One Hundred Years of International Relations Studies

DOI10.1177/0973598420958095
Date01 June 2021
Published date01 June 2021
Subject MatterOpinion
1 Former Indian Foreign Secretary.
Corresponding author:
Krishnan Srinivasan, 5 Nafarkundu Road, Kolkata-700026, West Bengal, India.
E-mail: ksrinivasan4711@gmail.com
One Hundred Years
of International
Relations Studies
Krishnan Srinivasan1
The origin of international relations (IR) as an academic discipline began
in the UK after World War I, as part of the liberal internationalist reaction
that also led to the formation of the League of Nations. Three university
chairs in Britain were endowed by two entrepreneurs, who took the view
that if internationalism was to replace nationalism, the world could then
be spared the kind of carnage that resulted from the Great War. The cause
of war, according to them, was the illegitimate nature of many of the
then-existing regimes. If the dynastic rulers in Europe gave way to
democracies, they thought, then the days of secret diplomacy, alliances
and conflict would come to an end. And to the then novel idea of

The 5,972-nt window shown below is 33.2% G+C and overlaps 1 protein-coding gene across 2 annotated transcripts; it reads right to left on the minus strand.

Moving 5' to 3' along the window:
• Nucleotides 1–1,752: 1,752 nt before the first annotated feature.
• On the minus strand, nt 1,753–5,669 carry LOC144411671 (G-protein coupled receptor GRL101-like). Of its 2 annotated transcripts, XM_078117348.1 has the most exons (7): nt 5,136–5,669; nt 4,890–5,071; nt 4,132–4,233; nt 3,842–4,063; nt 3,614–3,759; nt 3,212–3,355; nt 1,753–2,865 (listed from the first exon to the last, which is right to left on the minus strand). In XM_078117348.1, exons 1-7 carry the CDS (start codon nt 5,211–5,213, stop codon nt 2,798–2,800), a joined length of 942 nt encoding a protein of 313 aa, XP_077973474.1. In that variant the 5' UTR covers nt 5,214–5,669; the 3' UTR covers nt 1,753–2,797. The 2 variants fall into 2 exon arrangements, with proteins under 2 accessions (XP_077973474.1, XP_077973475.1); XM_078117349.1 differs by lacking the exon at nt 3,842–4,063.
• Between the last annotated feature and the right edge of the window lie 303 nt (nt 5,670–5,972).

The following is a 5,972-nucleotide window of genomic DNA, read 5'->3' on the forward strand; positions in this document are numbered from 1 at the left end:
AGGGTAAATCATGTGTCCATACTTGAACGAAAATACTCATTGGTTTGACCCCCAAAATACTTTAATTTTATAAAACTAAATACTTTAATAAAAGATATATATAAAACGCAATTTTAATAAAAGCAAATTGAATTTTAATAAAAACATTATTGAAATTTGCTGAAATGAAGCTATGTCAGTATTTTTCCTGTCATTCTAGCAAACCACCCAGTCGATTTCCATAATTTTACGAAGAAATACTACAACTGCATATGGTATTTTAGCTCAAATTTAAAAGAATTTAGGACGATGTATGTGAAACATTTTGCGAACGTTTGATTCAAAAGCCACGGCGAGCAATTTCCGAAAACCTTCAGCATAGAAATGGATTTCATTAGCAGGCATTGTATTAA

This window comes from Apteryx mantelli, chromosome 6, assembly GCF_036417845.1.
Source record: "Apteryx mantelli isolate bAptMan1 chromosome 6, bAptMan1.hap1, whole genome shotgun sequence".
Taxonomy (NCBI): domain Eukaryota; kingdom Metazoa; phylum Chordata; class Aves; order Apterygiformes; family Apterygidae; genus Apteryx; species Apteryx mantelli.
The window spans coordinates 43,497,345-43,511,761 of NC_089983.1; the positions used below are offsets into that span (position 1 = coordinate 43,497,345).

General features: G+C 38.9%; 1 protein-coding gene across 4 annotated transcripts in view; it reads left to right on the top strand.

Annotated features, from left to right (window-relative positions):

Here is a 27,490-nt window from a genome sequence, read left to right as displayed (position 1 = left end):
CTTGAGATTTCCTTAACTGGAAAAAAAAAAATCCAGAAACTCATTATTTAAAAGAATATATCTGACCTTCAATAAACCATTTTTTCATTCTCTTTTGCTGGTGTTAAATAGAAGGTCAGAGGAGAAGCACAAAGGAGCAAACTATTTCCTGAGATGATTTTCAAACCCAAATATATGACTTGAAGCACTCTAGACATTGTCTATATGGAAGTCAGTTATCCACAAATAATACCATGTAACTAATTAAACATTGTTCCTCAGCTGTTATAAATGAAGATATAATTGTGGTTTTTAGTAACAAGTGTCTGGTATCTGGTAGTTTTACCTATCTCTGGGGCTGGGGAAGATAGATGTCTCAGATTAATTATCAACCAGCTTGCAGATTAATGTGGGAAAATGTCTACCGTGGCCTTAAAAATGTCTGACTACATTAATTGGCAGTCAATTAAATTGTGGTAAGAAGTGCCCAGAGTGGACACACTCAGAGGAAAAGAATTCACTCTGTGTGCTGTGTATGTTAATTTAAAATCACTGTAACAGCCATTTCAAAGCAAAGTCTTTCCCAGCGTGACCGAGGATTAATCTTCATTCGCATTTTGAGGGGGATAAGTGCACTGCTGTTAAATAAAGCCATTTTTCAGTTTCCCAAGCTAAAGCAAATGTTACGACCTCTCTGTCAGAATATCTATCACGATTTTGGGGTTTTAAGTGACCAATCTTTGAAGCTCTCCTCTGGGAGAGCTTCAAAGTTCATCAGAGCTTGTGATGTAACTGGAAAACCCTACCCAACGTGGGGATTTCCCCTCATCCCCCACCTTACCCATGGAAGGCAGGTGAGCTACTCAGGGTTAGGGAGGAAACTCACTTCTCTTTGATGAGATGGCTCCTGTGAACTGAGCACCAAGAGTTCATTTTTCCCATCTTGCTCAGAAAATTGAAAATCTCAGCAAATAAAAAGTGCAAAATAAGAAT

self-determination was added the concept of collective security.
There was of course a prehistory to this in the evolution of the concept
of an international law. Such political philosophers as Immanuel Kant
addressed the problem of war and peace late in their careers and in the
margins of their major works, to say nothing of Herodotus and
Thucydides, our own semi-mythical Chanakya, Machiavelli, and Hugo
Grotius, all of whom studied the nature of political relations and tensions
between nations.
The first chair in Britain was in Aberystwyth University funded by
David Davies, who was a steel tycoon, and then one each in Oxford and
the London School of Economics (LSE) were funded by Montague
Burton, a successful tailor. The underlying assumption was that since
World War I was a product of irrational national rivalries between
sovereign states, peace could be secured by rational and international
Jadavpur Journal of
International Relations
25(1) 124 –131, 2021
2020 Jadavpur University
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DOI: 10.1177/0973598420958095
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